.45 Hybrid (again)


#1

Not to start a whole 'nuther round of discussion, but was wondering if anyone ever found a box to go along with the 45 COLT head stamp and rim dia. of the old Colt with the S&W length that might give reason for its exsistance?

Any new info would be helpful as time has come for me to give this one a name.


Thanks,
Dave


#2

If you are saying the cartridge case has the dimensions of a .45 S&W Schofield case, then it is a .45 Colt Government cartridge. It was fairly common for the .45 Colt headstamp to be used on these.


#3

Guy,

Thanks, and Colt Government is probably what I’ll call it as that seems to be the popular title. The mystery to me remains what the purpose of the combination of small rim dia. and short case length was as the .45 S&W that was also being made at the time (I think?) would work in just about any .45 revolver I can think of as well as probably being more suited to the extractor of the M-1909 with its slightly larger rim diameter. I was just hoping that since the last marathon thread on the subject someone had found these with a box that would explain its intended application.

Thanks,
Dave


#4

I’m still not convinced that there is anything special about these cartridges. A few years ago I rounded up a bunch of my 45 cartridges, both Colt and S&W, and made measurements. The only difference I could see in the REM-UMC 45 COLT was that the rim diameter was slightly smaller (.509") than older BP S&W cartridges (.515"). That’s only .006", hardly enough to be notable. It’s true that this brought the rim diameter more into line with the old BP 45 Colt cartridges (.506") but I also found many modern 45 COLT cases that had rim diameters that were larger (.510").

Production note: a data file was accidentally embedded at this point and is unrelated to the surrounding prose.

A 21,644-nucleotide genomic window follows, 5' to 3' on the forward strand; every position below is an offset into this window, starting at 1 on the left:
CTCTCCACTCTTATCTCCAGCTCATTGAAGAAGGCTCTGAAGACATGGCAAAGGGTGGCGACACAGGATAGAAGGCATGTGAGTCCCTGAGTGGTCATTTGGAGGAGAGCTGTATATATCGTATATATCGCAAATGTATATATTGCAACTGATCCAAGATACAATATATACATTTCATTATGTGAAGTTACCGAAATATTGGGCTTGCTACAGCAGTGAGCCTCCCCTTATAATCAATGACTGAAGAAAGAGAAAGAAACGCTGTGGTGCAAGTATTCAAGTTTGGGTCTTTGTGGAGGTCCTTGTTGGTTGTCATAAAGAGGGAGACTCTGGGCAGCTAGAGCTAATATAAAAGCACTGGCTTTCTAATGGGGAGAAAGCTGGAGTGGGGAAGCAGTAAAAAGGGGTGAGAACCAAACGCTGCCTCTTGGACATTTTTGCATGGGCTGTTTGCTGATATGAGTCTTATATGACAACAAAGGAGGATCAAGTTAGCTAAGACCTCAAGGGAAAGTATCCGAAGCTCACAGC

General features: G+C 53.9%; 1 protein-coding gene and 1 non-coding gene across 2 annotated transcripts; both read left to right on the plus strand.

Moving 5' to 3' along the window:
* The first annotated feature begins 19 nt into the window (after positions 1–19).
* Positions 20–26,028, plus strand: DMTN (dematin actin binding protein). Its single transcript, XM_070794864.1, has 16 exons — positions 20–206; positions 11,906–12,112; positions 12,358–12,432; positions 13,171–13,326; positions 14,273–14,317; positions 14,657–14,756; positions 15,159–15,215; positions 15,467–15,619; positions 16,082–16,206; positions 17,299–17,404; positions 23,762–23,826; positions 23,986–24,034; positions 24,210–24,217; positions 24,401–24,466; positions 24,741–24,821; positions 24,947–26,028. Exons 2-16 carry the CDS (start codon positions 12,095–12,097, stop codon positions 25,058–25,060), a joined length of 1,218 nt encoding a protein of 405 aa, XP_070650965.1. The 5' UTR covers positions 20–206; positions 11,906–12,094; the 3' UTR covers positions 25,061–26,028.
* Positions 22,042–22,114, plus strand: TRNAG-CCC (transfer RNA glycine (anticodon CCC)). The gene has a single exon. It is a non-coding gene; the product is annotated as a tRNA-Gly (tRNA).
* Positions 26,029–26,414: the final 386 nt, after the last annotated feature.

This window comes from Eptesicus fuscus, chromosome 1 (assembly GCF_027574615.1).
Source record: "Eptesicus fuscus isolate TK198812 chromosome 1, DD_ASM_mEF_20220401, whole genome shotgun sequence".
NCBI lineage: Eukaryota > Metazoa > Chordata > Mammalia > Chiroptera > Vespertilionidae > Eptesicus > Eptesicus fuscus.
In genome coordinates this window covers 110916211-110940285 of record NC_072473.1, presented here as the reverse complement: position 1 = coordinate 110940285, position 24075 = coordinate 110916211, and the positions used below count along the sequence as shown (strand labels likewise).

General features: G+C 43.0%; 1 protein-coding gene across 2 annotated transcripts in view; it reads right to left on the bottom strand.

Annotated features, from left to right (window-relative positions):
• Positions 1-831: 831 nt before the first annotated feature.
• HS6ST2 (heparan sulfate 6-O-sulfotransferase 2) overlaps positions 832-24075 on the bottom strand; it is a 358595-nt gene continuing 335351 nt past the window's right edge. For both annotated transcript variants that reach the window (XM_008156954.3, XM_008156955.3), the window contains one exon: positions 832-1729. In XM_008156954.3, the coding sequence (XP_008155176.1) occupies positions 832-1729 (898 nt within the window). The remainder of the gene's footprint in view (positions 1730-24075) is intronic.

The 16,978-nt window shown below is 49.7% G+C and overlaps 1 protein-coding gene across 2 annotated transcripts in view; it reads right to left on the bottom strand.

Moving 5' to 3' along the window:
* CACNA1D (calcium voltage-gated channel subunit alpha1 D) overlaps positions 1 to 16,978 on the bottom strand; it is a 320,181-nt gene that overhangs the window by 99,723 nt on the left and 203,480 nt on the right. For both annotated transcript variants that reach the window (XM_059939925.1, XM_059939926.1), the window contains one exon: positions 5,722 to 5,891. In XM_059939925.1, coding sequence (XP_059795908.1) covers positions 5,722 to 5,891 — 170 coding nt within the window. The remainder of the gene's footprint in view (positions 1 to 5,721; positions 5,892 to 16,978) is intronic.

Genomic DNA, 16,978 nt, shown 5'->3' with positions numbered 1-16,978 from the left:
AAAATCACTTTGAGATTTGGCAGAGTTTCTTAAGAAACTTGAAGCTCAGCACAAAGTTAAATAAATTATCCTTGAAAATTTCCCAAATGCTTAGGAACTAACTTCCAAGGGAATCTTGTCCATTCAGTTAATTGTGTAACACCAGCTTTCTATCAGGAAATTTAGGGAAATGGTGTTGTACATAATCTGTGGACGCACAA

As Dave said, I don’t think the larger rim of the 45 S&W cartridges made them unsuitable for use in the Colt revolvers such as was implied in COTW. Quite a few 45 S&W cartridges were fired at the Battle of the Little Bighorn and they seemed to work just fine in the Colt revolvers. In fact, the Cavalry was later issued 45 S&W on a regular basis so that troopers armed with either revolver would have workable ammunition without having the supply problems associated with two cartridges. It was not long before the long cartridges were phased out as standard issue.

Maybe there is a real reason for the REM-UMC 45 COLT cartridges but I think it may have been more imagined than real. Or, it may be that someone noticed the difference in the rim diameters and jumped to the conclusion that there must be a reason for it. It’s always nice to come up with a reason for something, even when one isn’t called for.